More Americans say Trump urged violence on January 6, 2021 than say he didn't

Taylor OrthDirector of Survey Data Journalism
Carl BialikU.S. Politics Editor and Vice President of Data Science
July 28, 2023, 7:07 PM GMT+0

The Department of Justice recently notified Donald Trump that he is a target of a criminal probe into the aftermath of the 2020 presidential election and the January 6, 2021 attack on the U.S. Capitol. New polling from the Economist/YouGov finds that few Americans now say they approve of Trump supporters who attempted to take over the U.S. Capitol on January 6. Just 14% of Americans say they strongly or somewhat approve, down 10 percentage points since early May. Republican approval has dropped 11 points, to 25%.

Partisan differences are even greater when it comes to evaluating Trump’s role in the events of January 6, 2021. By 46% to 37%, Americans believe the then-president urged his supporters to engage in violence that day. Those figures are 78% and 8% among Democrats, and 9% and 77% among Republicans.

Americans are closely divided on whether or not Trump should be charged with a crime in connection with the events of January 6: 44% say he should be and 41% say he should not be. Three in four Democrats (76%) say yes to charging Trump while just 7% say no; among Republicans, those figures are 7% and 86%.

A majority (53%) thinks Trump really believes he won the 2020 election, including 37% of Democrats and 77% of Republicans.

There are some — though nowhere near a majority — who don't expect a peaceful transfer of power after the 2024 election. One in three Americans (33%) say it is very or somewhat likely that there will be a violent attempt to stop congressional proceedings if President Joe Biden is re-elected. Fewer (18%) expect that to happen if Biden is not re-elected. Democrats are more likely to expect such a violent attempt in the event of a Biden re-election than if Biden is not re-elected; the reverse is true for Republicans.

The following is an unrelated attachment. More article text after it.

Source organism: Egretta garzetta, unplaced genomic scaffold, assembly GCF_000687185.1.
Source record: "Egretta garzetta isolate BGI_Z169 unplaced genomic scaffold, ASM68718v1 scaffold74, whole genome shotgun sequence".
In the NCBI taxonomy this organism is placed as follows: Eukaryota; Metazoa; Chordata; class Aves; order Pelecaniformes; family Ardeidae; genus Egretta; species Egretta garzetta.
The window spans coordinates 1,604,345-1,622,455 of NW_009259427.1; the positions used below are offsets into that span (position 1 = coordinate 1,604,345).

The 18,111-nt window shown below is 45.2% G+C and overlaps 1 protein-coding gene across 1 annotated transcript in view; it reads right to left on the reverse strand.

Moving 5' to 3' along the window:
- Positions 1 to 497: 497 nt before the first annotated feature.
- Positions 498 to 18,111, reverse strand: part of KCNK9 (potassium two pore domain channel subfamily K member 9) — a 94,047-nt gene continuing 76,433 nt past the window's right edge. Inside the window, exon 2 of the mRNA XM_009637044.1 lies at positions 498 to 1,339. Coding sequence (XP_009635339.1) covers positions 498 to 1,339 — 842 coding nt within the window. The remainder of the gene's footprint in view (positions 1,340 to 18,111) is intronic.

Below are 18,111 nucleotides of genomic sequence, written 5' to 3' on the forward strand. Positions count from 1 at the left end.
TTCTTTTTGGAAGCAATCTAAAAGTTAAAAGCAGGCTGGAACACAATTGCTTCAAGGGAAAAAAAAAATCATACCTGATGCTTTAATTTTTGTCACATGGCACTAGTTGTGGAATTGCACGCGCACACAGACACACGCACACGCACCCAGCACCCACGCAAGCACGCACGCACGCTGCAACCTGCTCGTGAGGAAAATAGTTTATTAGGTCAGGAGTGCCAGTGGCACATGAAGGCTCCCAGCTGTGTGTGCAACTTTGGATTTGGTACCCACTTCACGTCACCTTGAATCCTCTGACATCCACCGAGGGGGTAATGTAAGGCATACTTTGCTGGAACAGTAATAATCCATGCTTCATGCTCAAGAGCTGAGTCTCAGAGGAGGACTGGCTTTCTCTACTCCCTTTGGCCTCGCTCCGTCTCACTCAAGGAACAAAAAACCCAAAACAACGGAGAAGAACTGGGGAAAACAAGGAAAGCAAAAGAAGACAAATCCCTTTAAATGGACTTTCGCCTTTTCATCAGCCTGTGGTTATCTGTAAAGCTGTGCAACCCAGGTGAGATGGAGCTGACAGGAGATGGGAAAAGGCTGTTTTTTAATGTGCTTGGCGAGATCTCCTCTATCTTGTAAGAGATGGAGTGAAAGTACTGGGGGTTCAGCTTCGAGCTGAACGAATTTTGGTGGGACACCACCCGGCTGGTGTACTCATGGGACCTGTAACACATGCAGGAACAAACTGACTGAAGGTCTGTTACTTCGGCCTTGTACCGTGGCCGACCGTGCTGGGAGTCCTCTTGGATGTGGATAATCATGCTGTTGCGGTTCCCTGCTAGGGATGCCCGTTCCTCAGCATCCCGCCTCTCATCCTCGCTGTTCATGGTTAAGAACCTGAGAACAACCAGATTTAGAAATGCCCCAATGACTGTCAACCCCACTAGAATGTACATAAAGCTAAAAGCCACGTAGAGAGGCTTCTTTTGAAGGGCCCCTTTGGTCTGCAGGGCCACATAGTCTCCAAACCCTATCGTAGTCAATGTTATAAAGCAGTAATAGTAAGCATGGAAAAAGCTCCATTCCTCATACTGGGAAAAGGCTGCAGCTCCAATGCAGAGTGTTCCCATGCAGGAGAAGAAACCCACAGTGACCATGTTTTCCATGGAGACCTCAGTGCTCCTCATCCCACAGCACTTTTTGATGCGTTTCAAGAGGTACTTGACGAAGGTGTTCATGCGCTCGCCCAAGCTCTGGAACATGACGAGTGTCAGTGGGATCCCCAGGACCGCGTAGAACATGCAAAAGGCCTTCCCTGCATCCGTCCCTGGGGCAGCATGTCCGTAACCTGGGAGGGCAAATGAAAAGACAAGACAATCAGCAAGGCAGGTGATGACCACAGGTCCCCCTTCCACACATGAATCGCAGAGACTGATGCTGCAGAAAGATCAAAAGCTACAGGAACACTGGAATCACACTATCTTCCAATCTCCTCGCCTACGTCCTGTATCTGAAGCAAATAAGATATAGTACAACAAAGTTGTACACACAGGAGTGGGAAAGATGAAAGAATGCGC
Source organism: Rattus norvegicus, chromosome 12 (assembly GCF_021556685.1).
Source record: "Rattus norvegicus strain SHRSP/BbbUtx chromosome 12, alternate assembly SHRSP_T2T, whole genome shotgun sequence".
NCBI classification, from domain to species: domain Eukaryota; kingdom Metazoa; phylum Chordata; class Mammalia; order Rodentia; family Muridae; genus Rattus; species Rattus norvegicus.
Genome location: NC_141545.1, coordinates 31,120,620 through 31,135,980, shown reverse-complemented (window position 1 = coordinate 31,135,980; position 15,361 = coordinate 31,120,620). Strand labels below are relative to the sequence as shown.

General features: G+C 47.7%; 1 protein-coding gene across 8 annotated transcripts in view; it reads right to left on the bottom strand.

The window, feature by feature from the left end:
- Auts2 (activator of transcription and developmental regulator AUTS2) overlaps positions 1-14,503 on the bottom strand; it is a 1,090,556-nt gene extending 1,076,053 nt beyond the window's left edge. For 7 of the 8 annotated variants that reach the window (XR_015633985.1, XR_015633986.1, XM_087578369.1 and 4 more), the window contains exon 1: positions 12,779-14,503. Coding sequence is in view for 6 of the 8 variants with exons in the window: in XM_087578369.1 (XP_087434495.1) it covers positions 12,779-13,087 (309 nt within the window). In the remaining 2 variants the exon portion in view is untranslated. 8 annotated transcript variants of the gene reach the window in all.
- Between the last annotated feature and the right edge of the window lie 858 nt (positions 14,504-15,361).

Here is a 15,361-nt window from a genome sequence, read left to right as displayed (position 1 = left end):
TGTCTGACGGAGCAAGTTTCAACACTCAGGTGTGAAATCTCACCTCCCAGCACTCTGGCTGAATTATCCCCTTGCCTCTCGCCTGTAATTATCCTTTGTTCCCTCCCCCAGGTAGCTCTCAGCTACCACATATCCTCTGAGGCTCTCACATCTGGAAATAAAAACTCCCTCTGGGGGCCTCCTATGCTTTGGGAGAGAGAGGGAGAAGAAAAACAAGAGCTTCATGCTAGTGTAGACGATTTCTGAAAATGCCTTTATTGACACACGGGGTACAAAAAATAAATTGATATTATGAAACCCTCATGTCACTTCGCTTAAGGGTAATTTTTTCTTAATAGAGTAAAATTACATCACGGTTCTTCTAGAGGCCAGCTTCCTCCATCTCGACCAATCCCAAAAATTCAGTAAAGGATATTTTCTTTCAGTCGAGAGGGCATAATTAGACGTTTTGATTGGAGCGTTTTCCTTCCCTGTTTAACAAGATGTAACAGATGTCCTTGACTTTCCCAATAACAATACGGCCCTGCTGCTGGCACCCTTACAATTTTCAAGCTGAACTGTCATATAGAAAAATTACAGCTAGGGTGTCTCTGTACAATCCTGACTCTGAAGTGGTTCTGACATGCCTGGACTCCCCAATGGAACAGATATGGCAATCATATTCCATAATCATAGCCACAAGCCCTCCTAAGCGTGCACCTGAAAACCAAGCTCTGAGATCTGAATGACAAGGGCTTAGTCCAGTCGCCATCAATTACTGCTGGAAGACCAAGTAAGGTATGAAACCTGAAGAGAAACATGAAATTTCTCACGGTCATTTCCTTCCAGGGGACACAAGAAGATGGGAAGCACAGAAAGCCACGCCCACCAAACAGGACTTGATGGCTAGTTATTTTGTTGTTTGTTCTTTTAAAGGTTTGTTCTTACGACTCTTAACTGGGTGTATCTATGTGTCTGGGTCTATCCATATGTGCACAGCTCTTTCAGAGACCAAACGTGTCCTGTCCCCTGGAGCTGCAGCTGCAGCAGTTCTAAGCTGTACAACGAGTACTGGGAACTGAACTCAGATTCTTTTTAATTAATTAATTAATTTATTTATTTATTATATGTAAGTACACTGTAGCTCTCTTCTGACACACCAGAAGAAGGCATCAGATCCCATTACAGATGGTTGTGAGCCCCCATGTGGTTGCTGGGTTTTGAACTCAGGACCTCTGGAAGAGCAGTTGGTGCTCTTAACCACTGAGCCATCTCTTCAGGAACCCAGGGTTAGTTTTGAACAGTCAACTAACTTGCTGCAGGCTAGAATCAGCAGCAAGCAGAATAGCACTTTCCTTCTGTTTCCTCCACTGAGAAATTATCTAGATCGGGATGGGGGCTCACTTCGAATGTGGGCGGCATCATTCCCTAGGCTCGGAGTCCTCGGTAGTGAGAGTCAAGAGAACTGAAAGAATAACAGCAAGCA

Looking ahead to the 2024 election, Trump remains Republicans’ top choice for the GOP presidential nomination: This week he leads Florida Governor Ron DeSantis by 55% to 18% among Republicans and Republican-leaning Independents. Trump’s 37-percentage-point lead is up from 29 points two weeks ago.

Two weeks ago, nearly half of Republicans and Republican-leaning Independents whose top choice was Trump named DeSantis as their second choice. This week, only 38% do.

In the past two weeks, two Republican candidates have increased their popularity as second choices: businessman Vivek Ramaswamy and U.S. Senator Tim Scott. Former Vice President Mike Pence and former South Carolina Governor Nikki Haley trail them in total first- and second-choice support, with every other candidate getting negligible support.

In order to participate in the first Republican debate, scheduled for August 23, candidates must meet all of the following criteria: receive at least 1% support in polls, have at least 40,000 unique donors, and pledge to support the eventual nominee. Three in four Republicans (75%) say the minimum polling level should be required and a majority (54%) support requiring the loyalty pledge. But by 56% to 44%, Republicans oppose requiring a minimum number of donors.

Trump has not said whether he would support the eventual GOP nominee if he were to lose the nomination, but by 54% to 46%, people who have him as their first choice in the primary favor the loyalty-pledge requirement.

Most Republicans say they will watch the August 23 debate: 61% say they definitely or probably will; 25% say they definitely or probably won’t.

See the toplines and crosstabs from the Economist/YouGov poll conducted on July 22 - 25, 2023 among 1,500 U.S. adult citizens.

Methodology: Respondents were selected from YouGov’s opt-in panel using sample matching. A random sample (stratified by gender, age, race, education, geographic region, and voter registration) was selected from the 2019 American Community Survey. The sample was weighted according to gender, age, race, education, 2020 election turnout and presidential vote, baseline party identification, and current voter registration status. Demographic weighting targets come from the 2019 American Community Survey. Baseline party identification is the respondent’s most recent answer given prior to November 1, 2022, and is weighted to the estimated distribution at that time (33% Democratic, 31% Republican). The margin of error for the overall sample is approximately 3%.

Image: Getty